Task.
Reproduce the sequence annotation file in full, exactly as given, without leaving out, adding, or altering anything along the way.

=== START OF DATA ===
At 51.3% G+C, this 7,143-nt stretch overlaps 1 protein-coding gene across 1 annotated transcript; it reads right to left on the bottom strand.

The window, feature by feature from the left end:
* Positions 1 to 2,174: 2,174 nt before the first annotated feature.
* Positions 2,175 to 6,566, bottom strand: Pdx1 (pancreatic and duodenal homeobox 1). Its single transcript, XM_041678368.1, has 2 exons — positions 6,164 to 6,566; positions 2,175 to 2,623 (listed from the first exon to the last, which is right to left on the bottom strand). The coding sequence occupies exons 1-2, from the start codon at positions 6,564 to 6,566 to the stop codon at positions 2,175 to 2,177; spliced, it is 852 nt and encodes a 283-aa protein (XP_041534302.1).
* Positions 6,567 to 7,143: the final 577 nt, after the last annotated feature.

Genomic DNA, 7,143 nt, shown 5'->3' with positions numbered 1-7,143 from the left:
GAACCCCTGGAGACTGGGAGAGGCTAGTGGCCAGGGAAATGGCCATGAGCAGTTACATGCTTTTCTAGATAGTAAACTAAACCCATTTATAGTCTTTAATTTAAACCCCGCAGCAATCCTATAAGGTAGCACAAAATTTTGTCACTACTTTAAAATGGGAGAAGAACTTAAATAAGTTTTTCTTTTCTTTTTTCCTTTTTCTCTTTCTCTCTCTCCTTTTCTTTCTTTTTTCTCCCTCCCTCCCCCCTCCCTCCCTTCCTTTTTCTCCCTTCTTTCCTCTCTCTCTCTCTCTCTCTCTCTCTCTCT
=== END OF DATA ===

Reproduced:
At 51.3% G+C, this 7,143-nt stretch overlaps 1 protein-coding gene across 1 annotated transcript; it reads right to left on the bottom strand.

The window, feature by feature from the left end:
* Positions 1 to 2,174: 2,174 nt before the first annotated feature.
* Positions 2,175 to 6,566, bottom strand: Pdx1 (pancreatic and duodenal homeobox 1). Its single transcript, XM_041678368.1, has 2 exons — positions 6,164 to 6,566; positions 2,175 to 2,623 (listed from the first exon to the last, which is right to left on the bottom strand). The coding sequence occupies exons 1-2, from the start codon at positions 6,564 to 6,566 to the stop codon at positions 2,175 to 2,177; spliced, it is 852 nt and encodes a 283-aa protein (XP_041534302.1).
* Positions 6,567 to 7,143: the final 577 nt, after the last annotated feature.

Genomic DNA, 7,143 nt, shown 5'->3' with positions numbered 1-7,143 from the left:
GAACCCCTGGAGACTGGGAGAGGCTAGTGGCCAGGGAAATGGCCATGAGCAGTTACATGCTTTTCTAGATAGTAAACTAAACCCATTTATAGTCTTTAATTTAAACCCCGCAGCAATCCTATAAGGTAGCACAAAATTTTGTCACTACTTTAAAATGGGAGAAGAACTTAAATAAGTTTTTCTTTTCTTTTTTCCTTTTTCTCTTTCTCTCTCTCCTTTTCTTTCTTTTTTCTCCCTCCCTCCCCCCTCCCTCCCTTCCTTTTTCTCCCTTCTTTCCTCTCTCTCTCTCTCTCTCTCTCTCTCTCT